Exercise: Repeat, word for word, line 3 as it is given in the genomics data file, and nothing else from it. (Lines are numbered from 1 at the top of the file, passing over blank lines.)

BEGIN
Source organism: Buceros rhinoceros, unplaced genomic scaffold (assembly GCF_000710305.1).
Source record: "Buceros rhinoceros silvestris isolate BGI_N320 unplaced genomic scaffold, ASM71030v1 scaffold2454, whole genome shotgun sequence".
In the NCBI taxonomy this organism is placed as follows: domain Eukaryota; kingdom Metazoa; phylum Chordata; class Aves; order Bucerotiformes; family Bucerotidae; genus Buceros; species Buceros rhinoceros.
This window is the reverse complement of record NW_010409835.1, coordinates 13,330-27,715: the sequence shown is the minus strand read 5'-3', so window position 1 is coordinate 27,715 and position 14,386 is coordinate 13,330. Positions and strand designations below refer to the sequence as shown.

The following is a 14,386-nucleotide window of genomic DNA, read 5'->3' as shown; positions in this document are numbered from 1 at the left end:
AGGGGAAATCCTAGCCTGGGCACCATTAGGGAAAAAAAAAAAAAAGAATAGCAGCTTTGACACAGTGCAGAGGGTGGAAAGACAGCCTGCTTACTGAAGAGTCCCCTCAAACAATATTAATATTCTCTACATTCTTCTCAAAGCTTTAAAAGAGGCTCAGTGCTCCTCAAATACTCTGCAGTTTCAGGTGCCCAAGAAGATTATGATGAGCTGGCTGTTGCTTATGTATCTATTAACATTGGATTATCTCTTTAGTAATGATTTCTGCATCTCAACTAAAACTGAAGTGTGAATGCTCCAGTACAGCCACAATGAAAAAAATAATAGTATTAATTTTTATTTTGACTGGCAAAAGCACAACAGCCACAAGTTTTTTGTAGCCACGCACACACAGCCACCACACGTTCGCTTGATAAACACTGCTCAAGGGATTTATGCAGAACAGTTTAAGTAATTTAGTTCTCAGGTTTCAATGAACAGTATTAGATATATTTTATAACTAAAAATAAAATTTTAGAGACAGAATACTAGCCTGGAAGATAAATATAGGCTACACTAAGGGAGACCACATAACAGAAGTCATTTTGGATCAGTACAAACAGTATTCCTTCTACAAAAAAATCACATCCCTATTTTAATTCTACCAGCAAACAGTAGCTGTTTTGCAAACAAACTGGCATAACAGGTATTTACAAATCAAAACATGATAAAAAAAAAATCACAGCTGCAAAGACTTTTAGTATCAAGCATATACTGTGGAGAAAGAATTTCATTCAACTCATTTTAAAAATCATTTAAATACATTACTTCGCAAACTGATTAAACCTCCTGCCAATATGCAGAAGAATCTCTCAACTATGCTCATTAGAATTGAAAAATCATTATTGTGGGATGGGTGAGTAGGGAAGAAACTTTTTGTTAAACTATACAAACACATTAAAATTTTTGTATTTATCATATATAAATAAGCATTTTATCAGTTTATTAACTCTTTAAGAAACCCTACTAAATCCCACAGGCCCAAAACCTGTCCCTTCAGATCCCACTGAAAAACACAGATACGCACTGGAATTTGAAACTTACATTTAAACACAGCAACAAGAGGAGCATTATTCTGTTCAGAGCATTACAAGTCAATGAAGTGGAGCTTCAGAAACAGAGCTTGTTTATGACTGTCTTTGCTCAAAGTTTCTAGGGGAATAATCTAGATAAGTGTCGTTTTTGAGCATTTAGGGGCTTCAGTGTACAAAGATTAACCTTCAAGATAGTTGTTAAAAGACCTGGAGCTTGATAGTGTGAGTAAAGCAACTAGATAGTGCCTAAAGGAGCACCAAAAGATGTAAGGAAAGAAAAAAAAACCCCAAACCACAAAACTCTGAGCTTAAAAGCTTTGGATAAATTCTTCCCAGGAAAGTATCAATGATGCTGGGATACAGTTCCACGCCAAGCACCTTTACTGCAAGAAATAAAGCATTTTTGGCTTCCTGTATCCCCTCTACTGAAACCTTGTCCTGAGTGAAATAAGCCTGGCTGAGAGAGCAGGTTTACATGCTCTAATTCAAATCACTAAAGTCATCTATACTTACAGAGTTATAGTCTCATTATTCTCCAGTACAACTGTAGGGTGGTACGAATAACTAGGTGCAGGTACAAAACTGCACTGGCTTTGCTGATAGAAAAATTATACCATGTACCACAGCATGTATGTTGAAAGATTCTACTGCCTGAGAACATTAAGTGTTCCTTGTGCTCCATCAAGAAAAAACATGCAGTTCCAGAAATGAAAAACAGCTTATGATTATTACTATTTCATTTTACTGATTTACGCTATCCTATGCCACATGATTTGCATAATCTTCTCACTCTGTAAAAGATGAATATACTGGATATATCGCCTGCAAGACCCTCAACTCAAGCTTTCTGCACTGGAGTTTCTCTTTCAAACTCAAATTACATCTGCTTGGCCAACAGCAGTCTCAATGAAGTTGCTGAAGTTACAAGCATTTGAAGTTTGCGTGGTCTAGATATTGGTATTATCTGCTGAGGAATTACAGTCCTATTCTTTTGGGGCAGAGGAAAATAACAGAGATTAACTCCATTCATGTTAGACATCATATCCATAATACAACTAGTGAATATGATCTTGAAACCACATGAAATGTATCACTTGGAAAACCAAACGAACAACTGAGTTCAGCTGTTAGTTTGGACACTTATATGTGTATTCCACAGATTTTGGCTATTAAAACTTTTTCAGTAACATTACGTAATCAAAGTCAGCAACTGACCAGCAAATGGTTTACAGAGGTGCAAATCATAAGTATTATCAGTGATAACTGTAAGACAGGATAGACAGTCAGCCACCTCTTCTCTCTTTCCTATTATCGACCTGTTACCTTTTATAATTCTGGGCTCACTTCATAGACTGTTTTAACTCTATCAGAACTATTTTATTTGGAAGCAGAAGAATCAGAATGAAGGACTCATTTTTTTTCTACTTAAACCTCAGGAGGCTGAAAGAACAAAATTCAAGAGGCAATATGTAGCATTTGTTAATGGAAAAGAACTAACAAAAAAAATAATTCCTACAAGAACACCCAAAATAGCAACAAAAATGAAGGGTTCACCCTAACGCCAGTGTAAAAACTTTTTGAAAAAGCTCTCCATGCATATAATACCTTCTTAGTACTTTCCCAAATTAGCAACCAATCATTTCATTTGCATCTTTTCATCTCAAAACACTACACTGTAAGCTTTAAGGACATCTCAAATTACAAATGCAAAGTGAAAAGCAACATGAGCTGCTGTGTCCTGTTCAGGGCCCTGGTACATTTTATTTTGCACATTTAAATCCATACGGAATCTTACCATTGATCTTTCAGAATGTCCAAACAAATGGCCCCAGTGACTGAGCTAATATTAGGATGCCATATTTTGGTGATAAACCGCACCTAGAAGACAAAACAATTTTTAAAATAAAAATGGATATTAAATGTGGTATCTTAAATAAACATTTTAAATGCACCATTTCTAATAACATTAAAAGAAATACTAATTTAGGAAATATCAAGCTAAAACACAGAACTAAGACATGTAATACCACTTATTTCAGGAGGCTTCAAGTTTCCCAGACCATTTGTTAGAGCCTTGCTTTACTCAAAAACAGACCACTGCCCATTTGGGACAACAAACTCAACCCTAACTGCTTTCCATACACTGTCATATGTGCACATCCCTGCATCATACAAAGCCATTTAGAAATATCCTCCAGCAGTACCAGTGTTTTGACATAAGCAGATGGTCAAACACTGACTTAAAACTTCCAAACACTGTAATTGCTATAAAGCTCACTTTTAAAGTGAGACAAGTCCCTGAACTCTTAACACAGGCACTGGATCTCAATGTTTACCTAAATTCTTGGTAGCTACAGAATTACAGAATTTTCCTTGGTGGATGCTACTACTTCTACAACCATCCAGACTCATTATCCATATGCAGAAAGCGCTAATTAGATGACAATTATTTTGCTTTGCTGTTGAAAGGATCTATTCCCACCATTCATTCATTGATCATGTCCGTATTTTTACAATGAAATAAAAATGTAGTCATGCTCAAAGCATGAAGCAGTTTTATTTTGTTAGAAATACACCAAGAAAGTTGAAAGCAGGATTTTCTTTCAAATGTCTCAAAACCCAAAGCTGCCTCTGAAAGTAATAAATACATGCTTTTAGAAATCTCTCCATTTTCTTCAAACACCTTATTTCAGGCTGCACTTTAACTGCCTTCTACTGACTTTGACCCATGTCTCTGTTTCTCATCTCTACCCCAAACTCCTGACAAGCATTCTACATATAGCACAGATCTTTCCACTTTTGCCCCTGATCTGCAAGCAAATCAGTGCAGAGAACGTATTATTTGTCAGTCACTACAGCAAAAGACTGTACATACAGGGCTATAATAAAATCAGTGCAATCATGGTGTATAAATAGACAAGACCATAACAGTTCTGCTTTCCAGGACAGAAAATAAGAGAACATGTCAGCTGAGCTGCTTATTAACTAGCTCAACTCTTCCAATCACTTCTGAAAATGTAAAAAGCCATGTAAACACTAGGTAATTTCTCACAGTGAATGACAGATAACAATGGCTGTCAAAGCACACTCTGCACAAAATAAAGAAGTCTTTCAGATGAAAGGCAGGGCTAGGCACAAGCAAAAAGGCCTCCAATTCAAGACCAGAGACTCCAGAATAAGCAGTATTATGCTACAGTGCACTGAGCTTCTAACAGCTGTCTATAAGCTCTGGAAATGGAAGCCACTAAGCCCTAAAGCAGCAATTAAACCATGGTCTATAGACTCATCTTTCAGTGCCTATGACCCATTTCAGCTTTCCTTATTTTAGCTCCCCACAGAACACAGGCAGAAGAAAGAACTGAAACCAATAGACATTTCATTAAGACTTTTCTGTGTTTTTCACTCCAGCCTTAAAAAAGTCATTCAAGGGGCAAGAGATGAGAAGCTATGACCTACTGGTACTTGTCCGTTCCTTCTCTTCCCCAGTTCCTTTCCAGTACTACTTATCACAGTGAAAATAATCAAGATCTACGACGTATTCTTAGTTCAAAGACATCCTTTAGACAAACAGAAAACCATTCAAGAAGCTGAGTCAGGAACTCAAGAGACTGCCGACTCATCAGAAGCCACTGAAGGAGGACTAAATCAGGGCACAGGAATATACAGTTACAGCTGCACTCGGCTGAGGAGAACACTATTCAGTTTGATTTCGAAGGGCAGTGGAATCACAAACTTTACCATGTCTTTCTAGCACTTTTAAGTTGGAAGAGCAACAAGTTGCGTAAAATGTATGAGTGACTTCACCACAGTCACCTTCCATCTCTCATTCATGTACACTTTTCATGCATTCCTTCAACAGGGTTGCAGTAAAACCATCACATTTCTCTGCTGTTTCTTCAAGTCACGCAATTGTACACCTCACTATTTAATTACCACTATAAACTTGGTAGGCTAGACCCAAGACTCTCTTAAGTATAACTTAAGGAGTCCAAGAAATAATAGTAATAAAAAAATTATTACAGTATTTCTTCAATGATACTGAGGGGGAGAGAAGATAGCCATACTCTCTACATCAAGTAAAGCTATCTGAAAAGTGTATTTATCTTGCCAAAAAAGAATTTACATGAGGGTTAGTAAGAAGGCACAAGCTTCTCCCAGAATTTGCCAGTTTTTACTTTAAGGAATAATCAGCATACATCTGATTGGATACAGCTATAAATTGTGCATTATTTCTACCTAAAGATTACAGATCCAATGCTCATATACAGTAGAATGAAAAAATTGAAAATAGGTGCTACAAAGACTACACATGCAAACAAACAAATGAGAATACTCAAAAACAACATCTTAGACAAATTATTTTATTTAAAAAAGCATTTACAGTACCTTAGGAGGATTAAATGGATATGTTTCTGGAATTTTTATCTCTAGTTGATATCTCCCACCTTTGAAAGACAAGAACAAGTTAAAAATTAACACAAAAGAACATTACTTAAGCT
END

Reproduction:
In the NCBI taxonomy this organism is placed as follows: domain Eukaryota; kingdom Metazoa; phylum Chordata; class Aves; order Bucerotiformes; family Bucerotidae; genus Buceros; species Buceros rhinoceros.